In our daily life, Zac is always in head-to-toe black, and if I’m dressed monochromatically, it’s usually in all white. I love how our wedding looks felt like our usual outfit dynamic.
I have to mention Zac’s Comme des Garçons Mary Jane shoes. For many years, Zac had this photo of Jean-Michel Basquiat walking for the S/S 87 Comme des Garçons show on his inspiration board. The whole outfit is beyond, but Zac loved the shoes especially. A few months before the wedding, he decided to do a search for them, and the exact shoes from that show popped up on Grailed. I got them for him as an early wedding present.
I was so lucky to have Lou Flowers come out to make all my floral dreams come true. She just gets it. I love how some flowers were stuck out at odd angles, and for the smaller arrangements, they felt like still lifes with shells she had collected and unusual touches like green sunflowers.
We had so much food! I asked the caterer if we could cut back a few weeks before the wedding, because it seemed like too much, but I was met with the very French response, “Ce n’est pas possible!” It was abundant, to say the least! I went for a buffet over a served dinner because I like to have the freedom to eat more of my favorite dishes and figured guests might too.
I embroidered 85 lace-edged napkins I ordered from Amazon with just me, myself, and my embroidery machine before the wedding. It was a labor of love but so absolutely worth it and actually more affordable than renting plain napkins (if you don’t count my endless hours of crafting, of course). I licensed the image of the flower and shell from Isabelle Feliu. A huge plus of doing napkins like this is I didn’t have to worry about a seating chart display or name cards. Plus, people loved taking them home as a souvenir. WWW Weddings Tip: My friend Alyssa got married around the same time and also did napkins customized with names, but she was smart enough to have a plain napkin underneath the embroidered one. I heard after the fact that some people didn’t use the ones I made, because they didn’t want to get them dirty!
This plant right by where we signed the ketubah is called a cereus or “Queen of the Night,” and it only blooms once a year for a single night. It happened to make its appearance for our wedding night!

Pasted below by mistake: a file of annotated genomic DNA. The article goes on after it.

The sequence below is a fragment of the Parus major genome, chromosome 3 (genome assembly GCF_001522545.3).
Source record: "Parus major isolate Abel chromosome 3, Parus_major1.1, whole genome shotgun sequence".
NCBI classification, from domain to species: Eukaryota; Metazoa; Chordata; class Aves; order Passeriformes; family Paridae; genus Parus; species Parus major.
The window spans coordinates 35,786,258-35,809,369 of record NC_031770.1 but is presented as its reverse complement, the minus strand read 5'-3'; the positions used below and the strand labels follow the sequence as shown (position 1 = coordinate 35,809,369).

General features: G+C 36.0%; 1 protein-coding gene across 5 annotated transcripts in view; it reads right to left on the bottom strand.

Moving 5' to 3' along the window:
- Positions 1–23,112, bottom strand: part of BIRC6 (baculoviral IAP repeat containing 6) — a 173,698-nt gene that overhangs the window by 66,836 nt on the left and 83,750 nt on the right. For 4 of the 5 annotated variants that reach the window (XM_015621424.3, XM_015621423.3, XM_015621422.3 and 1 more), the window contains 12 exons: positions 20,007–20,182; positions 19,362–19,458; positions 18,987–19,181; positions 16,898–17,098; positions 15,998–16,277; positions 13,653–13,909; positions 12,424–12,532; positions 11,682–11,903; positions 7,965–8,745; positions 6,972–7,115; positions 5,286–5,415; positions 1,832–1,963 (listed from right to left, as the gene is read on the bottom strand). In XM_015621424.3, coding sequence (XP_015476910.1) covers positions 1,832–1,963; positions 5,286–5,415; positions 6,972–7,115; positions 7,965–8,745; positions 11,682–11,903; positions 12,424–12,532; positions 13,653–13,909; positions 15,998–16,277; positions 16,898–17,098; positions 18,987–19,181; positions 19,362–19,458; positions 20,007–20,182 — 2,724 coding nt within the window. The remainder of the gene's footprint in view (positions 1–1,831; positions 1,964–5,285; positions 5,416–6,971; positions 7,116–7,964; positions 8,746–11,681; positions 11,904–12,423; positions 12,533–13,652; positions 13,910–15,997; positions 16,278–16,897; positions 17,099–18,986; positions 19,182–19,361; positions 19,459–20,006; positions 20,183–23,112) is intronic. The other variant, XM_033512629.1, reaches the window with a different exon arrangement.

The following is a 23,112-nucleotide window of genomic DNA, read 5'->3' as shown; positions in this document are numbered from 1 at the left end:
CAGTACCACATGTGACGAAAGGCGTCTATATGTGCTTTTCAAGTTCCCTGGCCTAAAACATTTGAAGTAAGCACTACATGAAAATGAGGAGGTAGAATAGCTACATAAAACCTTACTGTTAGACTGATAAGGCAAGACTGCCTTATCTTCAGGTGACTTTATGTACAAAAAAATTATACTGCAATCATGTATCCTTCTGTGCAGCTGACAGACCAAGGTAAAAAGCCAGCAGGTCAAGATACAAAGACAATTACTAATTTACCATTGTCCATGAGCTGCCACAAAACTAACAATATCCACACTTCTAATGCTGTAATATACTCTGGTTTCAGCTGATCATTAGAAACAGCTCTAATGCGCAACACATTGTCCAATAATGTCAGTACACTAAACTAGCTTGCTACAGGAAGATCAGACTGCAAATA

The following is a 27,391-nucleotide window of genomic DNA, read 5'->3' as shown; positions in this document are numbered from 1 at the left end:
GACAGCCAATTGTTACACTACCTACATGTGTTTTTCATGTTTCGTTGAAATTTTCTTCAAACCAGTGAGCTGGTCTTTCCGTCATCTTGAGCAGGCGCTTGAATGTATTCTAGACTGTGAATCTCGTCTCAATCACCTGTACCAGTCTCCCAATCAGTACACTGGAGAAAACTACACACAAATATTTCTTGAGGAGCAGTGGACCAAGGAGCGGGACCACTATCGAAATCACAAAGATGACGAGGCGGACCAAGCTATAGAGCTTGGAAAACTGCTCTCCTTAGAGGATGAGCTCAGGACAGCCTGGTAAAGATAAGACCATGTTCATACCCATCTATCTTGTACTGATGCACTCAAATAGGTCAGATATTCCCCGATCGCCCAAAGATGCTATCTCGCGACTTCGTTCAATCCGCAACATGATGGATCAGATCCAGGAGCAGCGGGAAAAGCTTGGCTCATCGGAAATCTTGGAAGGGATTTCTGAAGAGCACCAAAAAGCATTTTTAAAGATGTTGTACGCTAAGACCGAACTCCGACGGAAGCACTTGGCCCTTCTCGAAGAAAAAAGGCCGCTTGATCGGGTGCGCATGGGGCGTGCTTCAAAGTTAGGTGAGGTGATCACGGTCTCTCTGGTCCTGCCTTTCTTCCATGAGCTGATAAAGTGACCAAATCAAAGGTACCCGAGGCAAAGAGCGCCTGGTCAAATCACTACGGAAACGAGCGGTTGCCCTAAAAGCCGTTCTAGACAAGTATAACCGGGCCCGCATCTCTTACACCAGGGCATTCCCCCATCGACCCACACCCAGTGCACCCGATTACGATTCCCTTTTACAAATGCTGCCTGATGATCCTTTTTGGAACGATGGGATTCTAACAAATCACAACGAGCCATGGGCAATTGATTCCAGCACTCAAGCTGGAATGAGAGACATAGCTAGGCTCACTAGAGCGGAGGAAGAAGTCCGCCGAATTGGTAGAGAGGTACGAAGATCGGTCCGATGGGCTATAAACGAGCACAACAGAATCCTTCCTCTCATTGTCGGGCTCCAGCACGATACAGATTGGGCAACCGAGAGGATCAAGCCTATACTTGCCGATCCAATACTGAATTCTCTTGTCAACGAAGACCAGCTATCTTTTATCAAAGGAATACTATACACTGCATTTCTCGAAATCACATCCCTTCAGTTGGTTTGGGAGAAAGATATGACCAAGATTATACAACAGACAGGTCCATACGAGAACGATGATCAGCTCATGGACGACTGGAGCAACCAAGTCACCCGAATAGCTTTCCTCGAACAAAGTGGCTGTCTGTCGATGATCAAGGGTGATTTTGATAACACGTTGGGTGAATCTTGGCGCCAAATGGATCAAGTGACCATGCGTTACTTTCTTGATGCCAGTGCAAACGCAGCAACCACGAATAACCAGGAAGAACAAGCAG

Being lifted on a chair was one of the moments of pure delight I remember perfectly. There’s nothing like it.
What’s a wedding without a few great speeches?
A month before I was due to depart for France, I saw some images of the Resort 2023 collection of one my favorite designers, Anna October. A patchwork dress with gloves caught my eye, and I asked if it was possible to borrow it for a second look. I couldn’t believe it when the team created a new one for me using deadstock fabrics in Kyiv. The story of how the collection came together despite Russia’s invasion makes me so proud to have worn this dress. The Anna October team describes the dress as a “metaphor of the female form, shades of lingerie and skin in one piece.” It’s a piece I know I’ll have in my closet forever.
I don’t care if espresso martinis are overplayed—they’re the best for keeping people lively into the wee hours of the night.
Just two gals in white dresses.
I had to show the back of my Anna October dress.
Zac and I went back and forth about where we’d sit and ultimately landed on a sweetheart table. It felt like it took the seating chart politics out of it, and honestly, I don’t think we sat for longer than 10 minutes all night! WWW Weddings Tip: Unbeknownst to us, our friend had a mini Polaroid camera and was snapping pictures throughout the day. She left an arrangement of them along with a sweet note on the table, and it was a gesture I’ll always remember. Especially because it usually takes a beat to get pictures back from the official photographer.
And that’s a wrap! Photographer: Rasa JSuper 8 Director: Russell TandyHair and Makeup: Margot PrioletFlowers: Lou FlowersFood: Dany’s TraituerMusic: G.Star EventsWedding Planner: Matthew Oliver